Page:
"And eventually I developed this notion of the poet who did not need an official qualification. I failed the thanaweya amma on purpose. I felt the education I needed was simply spending time with people and observing society, and I could read all the books in the public libraries while I started collecting my own modest library, and benefit from what the revolution provided in the way of refined and affordable culture. I was growing up and rebelling. What did I need a university qualification for as a poet?"
He knew he was a poet when Fouad Haddad published one of his pieces in Sabah Al-Kheir, appended with "a student at the Fustat Secondary School". Haddad had established a special department in the magazine in which he introduced vernacular poets, presenting talented new voices to the public, and on his appearance in it Bekhit was confirmed in his life course.
"I first became aware of myself as a poet when I wrote a 13-line poem as a first-year preparatory school student, each of whose lines began with a letter from the name of Gamal Abdel-Nasser. I read it to my mother, and she said two things in response, without which I don't think I would have become a poet. She asked whether I had copied the poem from a newspaper or magazine, which made me aware that it was good enough to be published. And rather than discouraging me from something that could undermine studying, she said, 'Every time you write something, come and read it to me,' freeing me to pursue writing further. It was at that moment, I think, that I became a poet.
"I started off writing in both ammiya and fushha, but the more occasions I had for reading my poetry -- competitions, school trips, seminars -- the more I realised that ammiya was better received. This is a social and political choice too. Since my poetry is about simple people, whether I am addressing them or talking about them, it makes sense to be writing in the language they understand.
"At primary school I always said I wanted to be an airforce pilot -- so much so that they bought me the outfit and photographed me in it. Now I knew what I really wanted to be: a poet. In retrospect the two dreams don't seem as disparate as they once did: I wanted to fly, I just hadn't discovered how."
Three years after he first failed the exam, Bekhit was finally persuaded of the importance of enrolling at university when his mother broke into tears. "And I have since discovered that the society which produced El-Aqqad and Bairam Al-Tonsi had changed, making the university degree a necessary condition for introducing a new poetic talent."
His mind was already set on the journalism department of Cairo University's Faculty of Mass Communications -- and on Sabah El- Kheir as a professional destination. "It was the magazine that embraced the vernacular poetry tradition, it had been edited by Salah Jahin, and it introduced so many towering names: Fouad Qa'oud, Naguib Sorour, Abdel-Rehim Mansour, among many others. For me it was the dream magazine."
Bekhit's university years (1975-79) were a politically charged period in which he witnessed or participated in the student movement and the popular intifada of 18 and 19 January (1977). After one year of active involvement, however, he realised that "the poet leads and is never led; he has a strategic rather than a tactical approach; and he is forever to the left of any charter, however much he might believe in it at one time."
As a journalist in Sabah El-Kheir Bekhit practised an eclectic range of disciplines, from interviews with dignitaries to social reportage, quickly making a name for himself. At the same time he had made friends with composer Ahmed El- Haggar, who unexpectedly set one of his poems to music. The resulting collaboration gave rise to Ali El-Haggar's album Al-Ahlam (Dreams); among many others Bekhit collaborated with the latter following the Gulf War on Lemmi Al-Shaml (Gather Your Children), and in the mean time worked with, among other singers, Mohamed Mounir; and wrote the songs for numerous television and stage dramas.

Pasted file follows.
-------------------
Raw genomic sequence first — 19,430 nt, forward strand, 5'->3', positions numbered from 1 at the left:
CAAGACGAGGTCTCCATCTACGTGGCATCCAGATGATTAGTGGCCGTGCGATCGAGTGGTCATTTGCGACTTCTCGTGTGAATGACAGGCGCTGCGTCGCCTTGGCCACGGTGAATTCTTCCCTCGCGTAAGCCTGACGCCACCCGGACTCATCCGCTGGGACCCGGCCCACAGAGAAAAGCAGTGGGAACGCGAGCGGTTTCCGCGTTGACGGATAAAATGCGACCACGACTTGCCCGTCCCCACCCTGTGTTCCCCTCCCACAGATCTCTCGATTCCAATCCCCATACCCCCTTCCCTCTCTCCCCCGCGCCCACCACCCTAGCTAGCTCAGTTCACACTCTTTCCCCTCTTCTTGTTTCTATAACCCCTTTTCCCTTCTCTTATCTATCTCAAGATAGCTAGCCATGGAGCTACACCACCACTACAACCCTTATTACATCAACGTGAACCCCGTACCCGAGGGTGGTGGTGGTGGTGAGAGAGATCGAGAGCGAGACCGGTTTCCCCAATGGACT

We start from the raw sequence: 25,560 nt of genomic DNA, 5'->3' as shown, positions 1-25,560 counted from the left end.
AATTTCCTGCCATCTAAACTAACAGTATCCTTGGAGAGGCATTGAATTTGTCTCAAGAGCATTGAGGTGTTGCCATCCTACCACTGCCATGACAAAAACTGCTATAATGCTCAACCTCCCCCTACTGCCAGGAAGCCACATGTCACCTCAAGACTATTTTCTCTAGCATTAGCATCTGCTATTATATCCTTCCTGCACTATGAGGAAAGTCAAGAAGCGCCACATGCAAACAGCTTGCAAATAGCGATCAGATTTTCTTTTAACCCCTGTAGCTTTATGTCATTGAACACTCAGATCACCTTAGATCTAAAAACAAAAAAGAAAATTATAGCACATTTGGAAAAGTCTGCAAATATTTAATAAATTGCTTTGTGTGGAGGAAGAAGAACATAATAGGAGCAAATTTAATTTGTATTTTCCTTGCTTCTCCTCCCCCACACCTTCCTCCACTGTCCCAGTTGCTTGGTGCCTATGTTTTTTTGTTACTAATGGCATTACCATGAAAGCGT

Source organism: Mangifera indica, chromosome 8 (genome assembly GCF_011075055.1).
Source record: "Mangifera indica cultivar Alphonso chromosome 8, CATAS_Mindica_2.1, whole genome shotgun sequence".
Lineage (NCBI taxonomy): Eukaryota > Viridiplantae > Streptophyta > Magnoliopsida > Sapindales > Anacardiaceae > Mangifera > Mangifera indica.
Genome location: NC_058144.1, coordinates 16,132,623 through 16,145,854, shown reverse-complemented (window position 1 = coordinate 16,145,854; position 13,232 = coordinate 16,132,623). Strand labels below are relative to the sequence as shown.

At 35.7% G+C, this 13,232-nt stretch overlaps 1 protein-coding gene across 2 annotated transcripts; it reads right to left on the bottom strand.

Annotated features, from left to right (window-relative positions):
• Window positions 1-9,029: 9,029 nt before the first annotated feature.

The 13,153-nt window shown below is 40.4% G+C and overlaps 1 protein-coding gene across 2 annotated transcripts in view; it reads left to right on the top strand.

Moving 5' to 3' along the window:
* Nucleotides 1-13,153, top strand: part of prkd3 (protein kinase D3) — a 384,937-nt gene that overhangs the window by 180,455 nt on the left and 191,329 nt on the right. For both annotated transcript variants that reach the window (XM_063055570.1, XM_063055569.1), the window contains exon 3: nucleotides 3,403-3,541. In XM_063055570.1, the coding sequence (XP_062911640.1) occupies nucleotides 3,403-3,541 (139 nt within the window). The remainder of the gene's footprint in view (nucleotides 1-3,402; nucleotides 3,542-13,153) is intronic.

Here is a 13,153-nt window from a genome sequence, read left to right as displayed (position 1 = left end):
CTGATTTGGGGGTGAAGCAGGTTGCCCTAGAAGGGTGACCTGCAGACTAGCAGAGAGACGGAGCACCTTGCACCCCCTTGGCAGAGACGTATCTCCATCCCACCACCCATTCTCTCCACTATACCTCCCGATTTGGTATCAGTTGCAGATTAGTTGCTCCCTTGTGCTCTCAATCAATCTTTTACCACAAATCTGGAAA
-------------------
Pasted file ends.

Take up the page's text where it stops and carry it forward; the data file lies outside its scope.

After writing songs for filmmaker Adel Awad's Crystal, Bekhit found himself at the centre of the cinematic world, working with Chahine in Al- Akhar (The Other).
Three years with the Emirates newspaper Al- Khalij yielded invaluable experience in a daily publication and an encounter with the Emirates engineer now working at the Arab League who eventually became his wife (Bekhit has two small children). "It was like a mini Arab League in the newspaper, so rich and varied and stimulating was the atmosphere, the pay rates were very high and there was an ongoing process of discovery. People thought I was crazy but I had to come back. I was like a fish taken out of the water."
At present Bekhit presides over a Sabah Al- Kheir department very like the one in which Haddad introduced him, he writes a regular column for Al-Kawakib and is collaborating with filmmaker Khaled Youssef on two film scripts. Four of his poetry collections are appearing next month in a single volume (published by Dar Al-Khayyal). And he is writing the songs for a new television drama with Medhat Saleh and Dalal Abdel-Razeq, Bayya' Al-Mawawil (Ballad Seller). He has worked with celebrated composers like Ammar El- Shere'i and received many honours and awards. Loyal to Nasser's legacy, his principal regret, he says, is that "the initial success of the revolution was later hampered and not developed."
As the intellectual conversation comes to an end, it is evident that Bekhit remains more aware of his class background than his historical situation; the claims he makes on poetry and the figure of the poet suggest a capacity for self-questioning that might not be as perspicacious as it seems. Does his accommodating loquaciousness mask a knack for upward mobility? Reading his work or listening to the songs he wrote or assessing his contribution to cultural life, it becomes evident that sentimental pandering is the activity to which his considerable intelligence has been subordinated.